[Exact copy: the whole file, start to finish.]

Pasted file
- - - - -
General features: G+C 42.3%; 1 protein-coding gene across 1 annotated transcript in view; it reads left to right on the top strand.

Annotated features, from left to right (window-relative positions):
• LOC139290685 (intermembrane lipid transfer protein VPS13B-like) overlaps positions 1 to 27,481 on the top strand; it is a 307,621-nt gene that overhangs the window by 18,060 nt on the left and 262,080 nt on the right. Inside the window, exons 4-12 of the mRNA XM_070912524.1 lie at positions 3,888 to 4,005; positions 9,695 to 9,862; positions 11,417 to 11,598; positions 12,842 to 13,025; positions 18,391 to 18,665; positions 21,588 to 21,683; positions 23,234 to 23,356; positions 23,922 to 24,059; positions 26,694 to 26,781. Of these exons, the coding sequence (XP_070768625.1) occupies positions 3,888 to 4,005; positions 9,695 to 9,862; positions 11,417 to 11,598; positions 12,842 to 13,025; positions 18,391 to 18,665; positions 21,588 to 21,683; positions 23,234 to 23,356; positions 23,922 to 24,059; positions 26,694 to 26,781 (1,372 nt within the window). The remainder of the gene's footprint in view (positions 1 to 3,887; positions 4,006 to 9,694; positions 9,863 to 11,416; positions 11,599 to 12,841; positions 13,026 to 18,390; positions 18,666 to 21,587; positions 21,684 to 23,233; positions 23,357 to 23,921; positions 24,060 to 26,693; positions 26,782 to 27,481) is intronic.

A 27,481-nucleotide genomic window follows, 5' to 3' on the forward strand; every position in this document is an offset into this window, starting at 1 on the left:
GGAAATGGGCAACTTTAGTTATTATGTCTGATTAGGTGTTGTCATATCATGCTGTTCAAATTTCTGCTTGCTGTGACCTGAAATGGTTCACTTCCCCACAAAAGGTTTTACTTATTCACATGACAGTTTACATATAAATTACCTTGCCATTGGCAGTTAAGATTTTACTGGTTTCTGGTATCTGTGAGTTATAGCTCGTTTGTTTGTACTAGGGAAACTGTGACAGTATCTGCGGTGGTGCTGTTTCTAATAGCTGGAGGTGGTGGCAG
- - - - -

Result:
General features: G+C 42.3%; 1 protein-coding gene across 1 annotated transcript in view; it reads left to right on the top strand.

Annotated features, from left to right (window-relative positions):
• LOC139290685 (intermembrane lipid transfer protein VPS13B-like) overlaps positions 1 to 27,481 on the top strand; it is a 307,621-nt gene that overhangs the window by 18,060 nt on the left and 262,080 nt on the right. Inside the window, exons 4-12 of the mRNA XM_070912524.1 lie at positions 3,888 to 4,005; positions 9,695 to 9,862; positions 11,417 to 11,598; positions 12,842 to 13,025; positions 18,391 to 18,665; positions 21,588 to 21,683; positions 23,234 to 23,356; positions 23,922 to 24,059; positions 26,694 to 26,781. Of these exons, the coding sequence (XP_070768625.1) occupies positions 3,888 to 4,005; positions 9,695 to 9,862; positions 11,417 to 11,598; positions 12,842 to 13,025; positions 18,391 to 18,665; positions 21,588 to 21,683; positions 23,234 to 23,356; positions 23,922 to 24,059; positions 26,694 to 26,781 (1,372 nt within the window). The remainder of the gene's footprint in view (positions 1 to 3,887; positions 4,006 to 9,694; positions 9,863 to 11,416; positions 11,599 to 12,841; positions 13,026 to 18,390; positions 18,666 to 21,587; positions 21,684 to 23,233; positions 23,357 to 23,921; positions 24,060 to 26,693; positions 26,782 to 27,481) is intronic.

A 27,481-nucleotide genomic window follows, 5' to 3' on the forward strand; every position in this document is an offset into this window, starting at 1 on the left:
GGAAATGGGCAACTTTAGTTATTATGTCTGATTAGGTGTTGTCATATCATGCTGTTCAAATTTCTGCTTGCTGTGACCTGAAATGGTTCACTTCCCCACAAAAGGTTTTACTTATTCACATGACAGTTTACATATAAATTACCTTGCCATTGGCAGTTAAGATTTTACTGGTTTCTGGTATCTGTGAGTTATAGCTCGTTTGTTTGTACTAGGGAAACTGTGACAGTATCTGCGGTGGTGCTGTTTCTAATAGCTGGAGGTGGTGGCAG